First, some numbers. The blog has had over 6000 views and it has had 2,250 visitors. Believe it or not, there have been 50 views from Germany, 10 from Italy, even 3 from China (and some other countries, too)! WordPress provides these stats. I have no idea how to interpret them. Clearly my Mom has visited the blog many times, but not from Germany! I’m not sure how the system tallies these things. I’ve also had well over 100 comments on the blog itself, not counting what has appeared on Facebook, or what was conveyed to me personally.
Despite not knowing how to make sense of the numbers, or how to compare them to any standard or expectation, I am just pleased to have readers! I started this blog to share memories and start some conversations and I think it has been successful. Without you, dear readers, it would not have been possible.
The blog has also had some unintended consequences. One of the reasons I entitled it “Stories I Tell Myself,” was that I believed each of us has a narrative that we use to describe the events of our lives. I think we have experiences and we interpret them so that they fit into the way we understand ourselves and the world around us. For example, to simplify the idea, if a person thinks of themselves as a victim, then they might look for how a set of circumstances reinforces that belief. I think we can trap ourselves in our own narrative.
In my case, I thought of myself as an unhappy child who felt insecure. I felt like I never got the love and attention I wanted. That perception shaped my life in important ways. It has been an effort to move beyond that – an effort that fortunately became more successful the older I got.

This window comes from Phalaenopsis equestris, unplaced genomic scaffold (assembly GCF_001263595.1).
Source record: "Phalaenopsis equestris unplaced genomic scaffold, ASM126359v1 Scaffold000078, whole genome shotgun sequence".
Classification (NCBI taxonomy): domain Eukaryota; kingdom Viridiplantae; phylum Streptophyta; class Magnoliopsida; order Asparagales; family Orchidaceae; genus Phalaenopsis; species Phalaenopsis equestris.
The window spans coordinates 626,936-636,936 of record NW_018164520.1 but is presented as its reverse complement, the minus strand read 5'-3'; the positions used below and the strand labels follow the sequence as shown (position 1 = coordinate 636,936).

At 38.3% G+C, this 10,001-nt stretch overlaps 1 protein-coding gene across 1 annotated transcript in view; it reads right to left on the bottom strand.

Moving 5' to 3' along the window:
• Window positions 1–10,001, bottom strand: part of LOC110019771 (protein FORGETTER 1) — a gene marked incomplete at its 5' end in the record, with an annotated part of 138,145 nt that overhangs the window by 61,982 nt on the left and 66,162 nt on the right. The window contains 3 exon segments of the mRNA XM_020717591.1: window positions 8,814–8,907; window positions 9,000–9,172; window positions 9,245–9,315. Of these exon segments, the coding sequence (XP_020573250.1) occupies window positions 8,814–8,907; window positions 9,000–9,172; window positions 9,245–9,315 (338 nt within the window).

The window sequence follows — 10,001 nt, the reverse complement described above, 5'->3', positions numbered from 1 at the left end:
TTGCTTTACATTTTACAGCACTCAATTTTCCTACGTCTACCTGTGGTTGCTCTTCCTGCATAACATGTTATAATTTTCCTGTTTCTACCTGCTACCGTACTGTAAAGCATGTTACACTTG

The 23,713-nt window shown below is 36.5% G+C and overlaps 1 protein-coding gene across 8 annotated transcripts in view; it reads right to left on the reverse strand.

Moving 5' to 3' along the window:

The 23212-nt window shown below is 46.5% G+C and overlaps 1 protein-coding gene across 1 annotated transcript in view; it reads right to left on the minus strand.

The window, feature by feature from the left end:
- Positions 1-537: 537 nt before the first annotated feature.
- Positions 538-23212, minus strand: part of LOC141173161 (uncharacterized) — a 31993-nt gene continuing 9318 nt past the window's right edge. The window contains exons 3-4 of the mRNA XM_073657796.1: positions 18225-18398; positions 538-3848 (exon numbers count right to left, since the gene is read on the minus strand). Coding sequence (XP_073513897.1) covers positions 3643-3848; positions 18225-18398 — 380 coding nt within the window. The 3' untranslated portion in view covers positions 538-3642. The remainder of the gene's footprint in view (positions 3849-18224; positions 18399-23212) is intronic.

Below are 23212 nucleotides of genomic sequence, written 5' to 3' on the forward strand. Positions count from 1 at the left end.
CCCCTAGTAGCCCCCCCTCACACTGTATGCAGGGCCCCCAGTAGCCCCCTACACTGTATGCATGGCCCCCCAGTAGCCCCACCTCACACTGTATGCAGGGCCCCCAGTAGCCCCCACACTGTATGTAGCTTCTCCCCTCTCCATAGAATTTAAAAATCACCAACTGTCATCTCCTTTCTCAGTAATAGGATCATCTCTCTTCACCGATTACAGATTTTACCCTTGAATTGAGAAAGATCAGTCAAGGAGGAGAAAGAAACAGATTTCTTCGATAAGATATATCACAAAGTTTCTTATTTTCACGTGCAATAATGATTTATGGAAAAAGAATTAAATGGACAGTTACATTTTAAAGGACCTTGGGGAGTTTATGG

Writing these stories, and then editing and rereading them, and receiving comments has been a revelation. In digging through my past, I found so much love and warmth. I think while I was living through it, I didn’t absorb it – I didn’t feel it. I can’t explain that. I think I was more focused on the painful or disappointing parts. But, as I wrote and as I uncovered more memories, I couldn’t help but notice the love that was the foundation.
As is often the case for me, a song lyric comes to mind. Jackson Browne (once again) wrote, in Fountain of Sorrow, “And while the future’s there for anyone to change, still you know it seems, it would be easier sometimes to change the past.” While I haven’t changed the past, and I wouldn’t describe the blogging process as easy, I think I have changed how I feel about the past.
I think the idea of ‘stories we tell ourselves’ is valid, even if, upon closer scrutiny, mine was a little off. Maybe that is the whole point. To discover whether the story is true! Not everyone would choose to examine their own stories in a public blog, but I think it has been helpful to get feedback. When people comment, for example, that the stories about my Nana and Zada make them feel warm and safe, it helps me process and amplify my own feelings.
Writing the stories was also useful. Describing the images in my head helped to clarify them. Having to choose adjectives to express an emotion, or paint a picture of Nana’s kitchen forced me to think more deeply about the memory and its meaning.
I don’t think I am done yet. I think there is more to uncover about growing up in Brooklyn in that time with my family. I think, too, there is more to explore about the beginning of my relationship with Gary, our early marriage and starting a family. I hope you will continue to share my journey and, perhaps, share some of yours. I have very much appreciated when Gary and Leah offered their own stories (and judging by the comments, readers have enjoyed their posts, too). Others are welcome to do that in the comments or in a guest blog piece.
I think it is helpful to examine our stories, our memories; expose them to the light of day. You may be surprised at what you find. I hope I continue to surprise myself.